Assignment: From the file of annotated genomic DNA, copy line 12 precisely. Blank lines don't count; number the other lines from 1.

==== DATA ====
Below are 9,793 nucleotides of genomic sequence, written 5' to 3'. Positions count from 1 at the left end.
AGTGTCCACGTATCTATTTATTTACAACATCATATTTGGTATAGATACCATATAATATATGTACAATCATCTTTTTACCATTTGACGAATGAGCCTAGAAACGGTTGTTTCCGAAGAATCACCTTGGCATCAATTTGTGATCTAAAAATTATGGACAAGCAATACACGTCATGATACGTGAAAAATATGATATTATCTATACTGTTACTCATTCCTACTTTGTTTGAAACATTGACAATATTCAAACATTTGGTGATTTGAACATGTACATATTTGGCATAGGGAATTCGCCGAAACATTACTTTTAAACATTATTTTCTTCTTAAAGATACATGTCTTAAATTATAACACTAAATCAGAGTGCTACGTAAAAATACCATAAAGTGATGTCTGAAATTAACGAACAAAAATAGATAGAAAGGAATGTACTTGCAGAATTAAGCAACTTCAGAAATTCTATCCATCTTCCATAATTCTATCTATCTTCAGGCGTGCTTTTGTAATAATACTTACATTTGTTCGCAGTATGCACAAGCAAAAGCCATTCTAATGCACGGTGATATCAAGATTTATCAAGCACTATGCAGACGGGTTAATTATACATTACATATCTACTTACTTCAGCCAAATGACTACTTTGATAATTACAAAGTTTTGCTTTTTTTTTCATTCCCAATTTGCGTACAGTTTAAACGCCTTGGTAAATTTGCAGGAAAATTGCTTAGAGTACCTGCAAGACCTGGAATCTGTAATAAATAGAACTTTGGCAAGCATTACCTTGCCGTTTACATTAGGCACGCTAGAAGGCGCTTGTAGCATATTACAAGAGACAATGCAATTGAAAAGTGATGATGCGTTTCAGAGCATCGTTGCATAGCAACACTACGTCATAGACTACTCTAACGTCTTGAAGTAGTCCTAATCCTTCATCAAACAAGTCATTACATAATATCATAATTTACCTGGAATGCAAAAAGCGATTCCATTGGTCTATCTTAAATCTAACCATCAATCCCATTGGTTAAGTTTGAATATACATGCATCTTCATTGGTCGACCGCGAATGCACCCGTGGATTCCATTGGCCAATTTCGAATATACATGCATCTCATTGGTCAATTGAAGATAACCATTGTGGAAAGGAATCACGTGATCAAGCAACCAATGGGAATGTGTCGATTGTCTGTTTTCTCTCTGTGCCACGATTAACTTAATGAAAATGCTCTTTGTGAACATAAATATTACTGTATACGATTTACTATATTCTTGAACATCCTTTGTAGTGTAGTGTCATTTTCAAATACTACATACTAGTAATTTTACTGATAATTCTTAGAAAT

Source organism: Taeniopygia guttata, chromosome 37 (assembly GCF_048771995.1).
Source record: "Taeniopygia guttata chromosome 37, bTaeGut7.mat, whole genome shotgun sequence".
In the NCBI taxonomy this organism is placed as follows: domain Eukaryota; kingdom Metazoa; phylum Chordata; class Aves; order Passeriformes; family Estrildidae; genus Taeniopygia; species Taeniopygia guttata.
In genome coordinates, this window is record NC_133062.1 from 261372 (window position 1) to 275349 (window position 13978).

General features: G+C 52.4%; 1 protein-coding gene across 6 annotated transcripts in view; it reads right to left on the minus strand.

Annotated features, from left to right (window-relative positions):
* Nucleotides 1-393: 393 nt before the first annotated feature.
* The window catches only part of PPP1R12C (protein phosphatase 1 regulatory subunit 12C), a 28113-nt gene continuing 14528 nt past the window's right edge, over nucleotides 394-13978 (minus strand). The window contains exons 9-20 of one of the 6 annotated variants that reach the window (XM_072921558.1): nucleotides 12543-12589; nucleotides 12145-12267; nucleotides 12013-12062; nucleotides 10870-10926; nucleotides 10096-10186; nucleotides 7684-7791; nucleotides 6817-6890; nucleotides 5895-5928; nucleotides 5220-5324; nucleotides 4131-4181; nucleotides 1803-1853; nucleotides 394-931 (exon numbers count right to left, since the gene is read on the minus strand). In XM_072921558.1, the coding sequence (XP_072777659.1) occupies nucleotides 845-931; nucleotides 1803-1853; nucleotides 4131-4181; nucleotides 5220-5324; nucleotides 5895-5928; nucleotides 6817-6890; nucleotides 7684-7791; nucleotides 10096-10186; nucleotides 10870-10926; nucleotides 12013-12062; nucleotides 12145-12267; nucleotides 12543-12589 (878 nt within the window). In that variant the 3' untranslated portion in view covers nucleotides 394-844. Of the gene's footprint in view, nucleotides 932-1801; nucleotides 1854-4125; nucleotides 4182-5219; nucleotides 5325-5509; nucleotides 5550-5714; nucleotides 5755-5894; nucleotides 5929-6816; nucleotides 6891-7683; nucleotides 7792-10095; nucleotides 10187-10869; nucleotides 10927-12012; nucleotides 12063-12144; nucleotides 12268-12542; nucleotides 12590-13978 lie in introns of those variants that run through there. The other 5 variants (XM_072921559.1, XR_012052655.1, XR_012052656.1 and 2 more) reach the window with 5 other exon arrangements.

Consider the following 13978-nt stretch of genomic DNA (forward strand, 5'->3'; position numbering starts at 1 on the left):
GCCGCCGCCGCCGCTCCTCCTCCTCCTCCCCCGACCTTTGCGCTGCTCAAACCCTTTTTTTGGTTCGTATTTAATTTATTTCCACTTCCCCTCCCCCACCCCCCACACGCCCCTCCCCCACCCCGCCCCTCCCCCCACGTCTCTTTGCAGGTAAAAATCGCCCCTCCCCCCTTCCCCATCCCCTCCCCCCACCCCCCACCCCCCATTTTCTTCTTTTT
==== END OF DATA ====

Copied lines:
GCCGCCGCCGCCGCTCCTCCTCCTCCTCCCCCGACCTTTGCGCTGCTCAAACCCTTTTTTTGGTTCGTATTTAATTTATTTCCACTTCCCCTCCCCCACCCCCCACACGCCCCTCCCCCACCCCGCCCCTCCCCCCACGTCTCTTTGCAGGTAAAAATCGCCCCTCCCCCCTTCCCCATCCCCTCCCCCCACCCCCCACCCCCCATTTTCTTCTTTTT